Nine ponies have been rescued from a Berkley breeding farm and animal cruelty charges have been filed against the former owner after investigators found four animals dead and “unsanitary conditions and insufficient access to the food and water,” officials said.
On-scene investigators found three dead ponies and a dead horse on the property, the Animal Rescue League of Boston said in a news release.
Three of the rescued ponies were taken to the ARL’s Dedham Animal Care and Adoption Center while the other six were transported to the MSPCA’s Nevins Farm in Methuen – which the ARL also said was helping with the effort.
“The three ponies with ARL are classified as thin to emaciated, scoring between two and three on the Henneke Equine Scale,” ARL said of the scale running from 1 to 9, with 9 being the most. healthy.
The group added that the ponies are currently on a refeeding plan and are receiving veterinary and farrier care for their hooves.
Once at a healthy weight, the horses will be made available for adoption.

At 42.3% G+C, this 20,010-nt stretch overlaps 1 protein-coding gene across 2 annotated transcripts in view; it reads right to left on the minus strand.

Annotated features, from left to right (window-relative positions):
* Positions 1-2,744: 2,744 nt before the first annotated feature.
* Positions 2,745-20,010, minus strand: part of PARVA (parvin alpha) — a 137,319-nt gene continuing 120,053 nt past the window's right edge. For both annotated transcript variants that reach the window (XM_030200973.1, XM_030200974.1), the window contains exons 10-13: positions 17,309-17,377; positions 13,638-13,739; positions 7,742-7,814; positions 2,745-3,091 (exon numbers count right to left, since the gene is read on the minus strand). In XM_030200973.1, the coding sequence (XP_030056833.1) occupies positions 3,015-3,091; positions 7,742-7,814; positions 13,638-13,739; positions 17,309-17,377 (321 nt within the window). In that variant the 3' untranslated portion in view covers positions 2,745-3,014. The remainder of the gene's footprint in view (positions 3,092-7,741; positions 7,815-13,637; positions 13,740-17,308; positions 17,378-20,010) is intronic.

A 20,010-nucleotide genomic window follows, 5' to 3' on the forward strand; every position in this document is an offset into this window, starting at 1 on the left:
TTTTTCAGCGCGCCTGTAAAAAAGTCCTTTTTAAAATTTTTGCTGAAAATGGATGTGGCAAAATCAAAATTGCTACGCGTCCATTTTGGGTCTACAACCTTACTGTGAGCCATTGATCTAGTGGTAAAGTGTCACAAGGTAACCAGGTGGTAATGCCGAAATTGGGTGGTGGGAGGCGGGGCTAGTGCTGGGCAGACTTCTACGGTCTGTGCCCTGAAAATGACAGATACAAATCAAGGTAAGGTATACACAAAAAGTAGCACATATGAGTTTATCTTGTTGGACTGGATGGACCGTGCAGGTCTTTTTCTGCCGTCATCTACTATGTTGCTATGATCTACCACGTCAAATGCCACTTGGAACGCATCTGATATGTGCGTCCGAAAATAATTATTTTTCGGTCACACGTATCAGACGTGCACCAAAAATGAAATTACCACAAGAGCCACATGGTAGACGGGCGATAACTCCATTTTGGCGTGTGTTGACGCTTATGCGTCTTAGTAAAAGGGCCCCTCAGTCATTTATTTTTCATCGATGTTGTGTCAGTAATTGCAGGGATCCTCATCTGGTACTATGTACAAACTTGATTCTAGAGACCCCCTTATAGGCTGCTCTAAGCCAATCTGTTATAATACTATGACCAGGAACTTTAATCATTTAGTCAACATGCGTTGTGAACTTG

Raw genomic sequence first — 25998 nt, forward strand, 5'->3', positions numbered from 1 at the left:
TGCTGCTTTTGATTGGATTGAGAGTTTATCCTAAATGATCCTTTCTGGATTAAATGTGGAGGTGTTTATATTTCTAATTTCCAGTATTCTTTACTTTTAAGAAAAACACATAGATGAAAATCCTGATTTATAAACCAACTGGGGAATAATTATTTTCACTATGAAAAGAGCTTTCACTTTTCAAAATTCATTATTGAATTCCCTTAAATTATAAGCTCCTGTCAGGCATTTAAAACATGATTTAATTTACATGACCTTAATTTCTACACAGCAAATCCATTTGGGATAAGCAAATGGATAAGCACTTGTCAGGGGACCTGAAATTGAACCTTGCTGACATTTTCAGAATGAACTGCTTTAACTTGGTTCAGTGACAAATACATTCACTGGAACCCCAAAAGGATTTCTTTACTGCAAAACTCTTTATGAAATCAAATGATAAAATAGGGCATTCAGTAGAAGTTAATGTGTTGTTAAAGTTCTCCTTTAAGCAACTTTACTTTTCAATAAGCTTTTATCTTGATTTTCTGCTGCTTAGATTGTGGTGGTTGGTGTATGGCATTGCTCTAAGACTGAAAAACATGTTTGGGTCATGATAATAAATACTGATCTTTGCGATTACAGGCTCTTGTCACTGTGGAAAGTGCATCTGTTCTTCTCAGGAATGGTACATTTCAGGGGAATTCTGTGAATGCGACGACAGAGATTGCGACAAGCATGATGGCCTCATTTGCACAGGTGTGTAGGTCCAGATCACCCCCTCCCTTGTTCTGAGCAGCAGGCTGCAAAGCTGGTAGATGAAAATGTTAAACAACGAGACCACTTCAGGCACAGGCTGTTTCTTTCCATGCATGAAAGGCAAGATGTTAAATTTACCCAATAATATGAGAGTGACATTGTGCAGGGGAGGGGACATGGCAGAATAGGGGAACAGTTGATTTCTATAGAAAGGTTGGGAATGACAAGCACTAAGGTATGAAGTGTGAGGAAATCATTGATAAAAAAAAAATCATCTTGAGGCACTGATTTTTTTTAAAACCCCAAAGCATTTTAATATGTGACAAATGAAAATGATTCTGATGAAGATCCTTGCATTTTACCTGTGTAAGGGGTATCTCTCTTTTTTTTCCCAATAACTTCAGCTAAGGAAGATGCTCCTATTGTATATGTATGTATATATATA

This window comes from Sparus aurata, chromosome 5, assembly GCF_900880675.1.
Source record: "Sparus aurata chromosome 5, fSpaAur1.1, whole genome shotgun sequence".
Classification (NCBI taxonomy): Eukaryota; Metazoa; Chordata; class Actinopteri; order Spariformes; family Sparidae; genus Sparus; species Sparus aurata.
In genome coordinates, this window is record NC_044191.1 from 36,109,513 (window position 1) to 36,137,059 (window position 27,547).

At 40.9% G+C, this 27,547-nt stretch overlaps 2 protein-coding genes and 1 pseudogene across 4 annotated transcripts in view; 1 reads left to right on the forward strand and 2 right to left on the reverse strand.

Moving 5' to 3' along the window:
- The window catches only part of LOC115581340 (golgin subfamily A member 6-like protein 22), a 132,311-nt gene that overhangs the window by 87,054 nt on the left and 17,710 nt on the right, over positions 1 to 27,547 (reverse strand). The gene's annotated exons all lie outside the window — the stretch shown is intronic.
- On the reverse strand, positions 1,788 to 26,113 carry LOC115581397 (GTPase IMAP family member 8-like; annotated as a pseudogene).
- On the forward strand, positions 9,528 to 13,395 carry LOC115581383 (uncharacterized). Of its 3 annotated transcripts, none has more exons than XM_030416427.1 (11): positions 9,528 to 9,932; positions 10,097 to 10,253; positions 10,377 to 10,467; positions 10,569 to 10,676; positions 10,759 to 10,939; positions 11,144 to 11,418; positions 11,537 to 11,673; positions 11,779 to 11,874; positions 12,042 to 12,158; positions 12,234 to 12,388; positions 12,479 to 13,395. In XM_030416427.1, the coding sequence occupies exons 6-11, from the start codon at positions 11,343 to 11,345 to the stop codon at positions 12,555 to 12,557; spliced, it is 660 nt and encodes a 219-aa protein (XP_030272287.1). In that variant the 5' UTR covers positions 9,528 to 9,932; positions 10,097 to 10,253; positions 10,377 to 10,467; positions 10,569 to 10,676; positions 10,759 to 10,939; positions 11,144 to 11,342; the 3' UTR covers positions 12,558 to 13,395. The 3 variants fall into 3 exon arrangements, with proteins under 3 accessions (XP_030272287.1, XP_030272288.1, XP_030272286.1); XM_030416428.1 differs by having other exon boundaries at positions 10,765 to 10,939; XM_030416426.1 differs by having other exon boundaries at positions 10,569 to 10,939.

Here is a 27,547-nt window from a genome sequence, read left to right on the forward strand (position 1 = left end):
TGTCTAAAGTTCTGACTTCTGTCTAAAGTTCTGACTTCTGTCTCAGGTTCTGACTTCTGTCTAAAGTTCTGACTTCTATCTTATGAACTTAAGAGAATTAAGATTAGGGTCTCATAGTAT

For the six ponies cared for by the MSPCA, they remain isolated from the rest of the animals at Nevins Farm, according to ARL.
“On admission, they all scored between one and two on the Henneke Equine scale, which classifies them as wasted,” ARL said of these ponies. “They remain fearful but are slowly getting used to the presence of staff and volunteers tending to their needs.”
These six ponies will also be available for adoption in the coming weeks, ARL added.
The ARL Law Enforcement Department has filed 13 counts of animal cruelty against Berkley’s former owner Gary Bolger, the organization said, who is due to stand trial in New York City Court. Taunton district on May 18.
The investigation was a collaborative effort between Berkley Police, two animal welfare and rescue organizations and local animal control, ARL said.
The Animal Rescue League of Boston, founded in 1899, provides veterinary care, adoption and rescue services to animals in need while addressing the root causes of animal cruelty and neglect by the through community programs, police investigations and public advocacy.
ARL served more than 23,000 animals across Massachusetts in 2021, he said, and relies on the generosity of its supporters because it receives no public funding or government grants.